Quai Network and how it uses merged mining

Using a new combination of merged mining and segmentation, Quai Network supports high decentralization and security, while achieving a radical improvement in throughput compared to traditional blockchains. If segmentation is a term that can be found quite often in the crypto industry, it is relatively rare to hear about merged mining. What is it and how does Quai Network apply it?

What is merged mining?

The idea of merged mining was first introduced by Satoshi Nakamoto in December 2010. During the discussion of the project to create a decentralized DNS system, Satoshi described the theoretical possibility of “a completely separate network and a separate chain of blocks, that share processor power with Bitcoin.” This would allow the chain to inherit the same security and decentralization of Bitcoin without requiring special miners.

Quai Network

Quai Network believes that the merged mining technology is able to solve the scalability problems that most blockchains face today. By combining merged mining with a hierarchical chain structure, Quai Network is able to achieve more than a 250x increase in throughput with the same capabilities of security, decentralization, and smart contracts.

Why merged mining?

In general, merged mining is able to provide the blockchain with a long list of advantages, but only a few of them have not yet been fully implemented.

Firstly, the blockchain can get additional hash power (which means security and decentralization), which otherwise it would not be able to achieve. If a blockchain requires special miners, then at first it may be difficult to find 100 unique miners around the world. Such a blockchain will be extremely weak and vulnerable to attacks. On the other hand, if a blockchain is launched with the possibility of merging with an already secured chain, it can inherit a fair share of the security of the parent chain, providing security and decentralization in the early stages.

Combined with the concept of modularity, merged mining provides increased speed and throughput without the need for L2 solutions. Quai Network, for example, combines three “levels” of chains: Prime, Region, and Zone. The Prime chain is mined by all miners, while miners can choose which of the 3 Region chains and 9 Zone chains they want to mine. This hierarchical structure allows 13 unique chains to have the same security as if all miners in the network mined each of these chains.

Finally, merged mining can provide backward compatibility with smart contracts created on the parent chain. Quai, for example, offers the possibility of merging mining with Ethereum after the launch of the network. As soon as a sufficient number of Ethereum miners start mining Quai (about 2–3%), it will be possible to deploy contracts on the Quai network that will link to contracts previously deployed on Ethereum. This will allow users and developers to easily integrate into the ecosystem.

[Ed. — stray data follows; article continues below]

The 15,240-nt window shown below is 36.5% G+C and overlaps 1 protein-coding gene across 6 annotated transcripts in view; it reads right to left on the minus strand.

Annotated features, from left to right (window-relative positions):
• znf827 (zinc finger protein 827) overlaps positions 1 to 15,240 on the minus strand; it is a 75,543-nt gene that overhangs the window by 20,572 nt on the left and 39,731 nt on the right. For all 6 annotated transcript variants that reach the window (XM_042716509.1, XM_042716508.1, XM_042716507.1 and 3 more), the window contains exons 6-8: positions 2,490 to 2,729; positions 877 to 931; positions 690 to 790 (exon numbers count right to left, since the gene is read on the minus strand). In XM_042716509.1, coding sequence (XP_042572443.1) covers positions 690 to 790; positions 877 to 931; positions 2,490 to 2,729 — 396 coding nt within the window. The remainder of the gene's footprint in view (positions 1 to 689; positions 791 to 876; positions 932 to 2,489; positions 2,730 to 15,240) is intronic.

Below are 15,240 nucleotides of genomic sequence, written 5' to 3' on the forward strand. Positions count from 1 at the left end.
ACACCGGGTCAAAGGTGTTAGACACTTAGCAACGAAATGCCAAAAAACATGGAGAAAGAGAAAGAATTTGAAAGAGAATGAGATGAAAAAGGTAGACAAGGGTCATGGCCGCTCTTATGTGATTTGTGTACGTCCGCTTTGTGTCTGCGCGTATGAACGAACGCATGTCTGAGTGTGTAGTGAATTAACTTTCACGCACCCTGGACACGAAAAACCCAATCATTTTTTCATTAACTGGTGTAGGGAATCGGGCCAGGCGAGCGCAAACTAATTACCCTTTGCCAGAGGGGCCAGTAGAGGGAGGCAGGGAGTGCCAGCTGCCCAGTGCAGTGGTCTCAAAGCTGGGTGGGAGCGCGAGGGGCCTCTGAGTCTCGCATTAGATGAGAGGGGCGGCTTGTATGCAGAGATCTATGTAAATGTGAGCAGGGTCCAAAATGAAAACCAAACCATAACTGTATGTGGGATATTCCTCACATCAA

How it all works?

The header of a Quai block contains data for the Prime, Region, and Zone blockchain. Validity is determined by the amount of work found for the header. By combining Prime, Region, and Zone blockchains, the Quai Network is able to secure the three networks above and below the hierarchy.

Miners select the last header from the Prime blockchain, one of the three Region chains, and one of the three Zone chains that belong to the specified Region. So, in this 3-on-3 network, the miner can choose from 9 different parts of it.

When mining a merged header, the miner will be able to pick blocks based on the complexity requirements of each header. It is assumed that Zone blocks will have the lowest complexity, which will give them the lowest block time. If a block from Prime or Region chains is found, all blocks below the required complexity will also remain valid. Thus, when the Prime chain expands, the Region and Zone chains do also.


With segment chains, Quai network validators only need to store/execute data for the segment being validated, not the entire network. This speeds up performance and significantly reduces hardware requirements. In other blockchains, the alternative is to scale by increasing the size of the existing database. For this, network validators need more powerful and expensive computers.

The more affordable the network in terms of hardware, the better the conditions for validators to provide security in blockchains with a Proof-of-Work consensus. And the more decentralized the network, the less vulnerable it is to attacks.

_________________________________________________________________ 👉 Website — https://quai.network/

👉Twitter — https://twitter.com/QuaiNetwork

👉 Discord — https://discord.com/invite/ngw88VXXnV

👉 Medium — https://blog.quai.network/



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Mark Zilla

Crypto-enthusiast, You-Nube blogger, social media commentator, node-runner, and crypto fan.